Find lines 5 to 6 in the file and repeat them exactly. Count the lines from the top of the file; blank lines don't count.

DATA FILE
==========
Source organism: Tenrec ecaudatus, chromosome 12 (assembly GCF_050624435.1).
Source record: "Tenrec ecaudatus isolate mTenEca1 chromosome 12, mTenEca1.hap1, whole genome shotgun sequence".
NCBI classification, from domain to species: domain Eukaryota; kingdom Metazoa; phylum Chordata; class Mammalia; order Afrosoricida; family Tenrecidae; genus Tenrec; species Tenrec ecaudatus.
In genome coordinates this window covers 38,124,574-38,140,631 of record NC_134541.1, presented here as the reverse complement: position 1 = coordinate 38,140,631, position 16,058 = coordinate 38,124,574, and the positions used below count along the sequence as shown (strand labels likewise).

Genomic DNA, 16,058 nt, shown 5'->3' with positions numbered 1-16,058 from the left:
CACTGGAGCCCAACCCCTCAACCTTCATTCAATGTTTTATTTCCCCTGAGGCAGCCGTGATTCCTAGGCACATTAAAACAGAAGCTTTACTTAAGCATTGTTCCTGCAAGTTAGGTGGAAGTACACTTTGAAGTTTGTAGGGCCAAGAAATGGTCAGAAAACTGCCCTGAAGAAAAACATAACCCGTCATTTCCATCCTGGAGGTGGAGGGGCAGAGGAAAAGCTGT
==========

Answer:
Genomic DNA, 16,058 nt, shown 5'->3' with positions numbered 1-16,058 from the left:
CACTGGAGCCCAACCCCTCAACCTTCATTCAATGTTTTATTTCCCCTGAGGCAGCCGTGATTCCTAGGCACATTAAAACAGAAGCTTTACTTAAGCATTGTTCCTGCAAGTTAGGTGGAAGTACACTTTGAAGTTTGTAGGGCCAAGAAATGGTCAGAAAACTGCCCTGAAGAAAAACATAACCCGTCATTTCCATCCTGGAGGTGGAGGGGCAGAGGAAAAGCTGT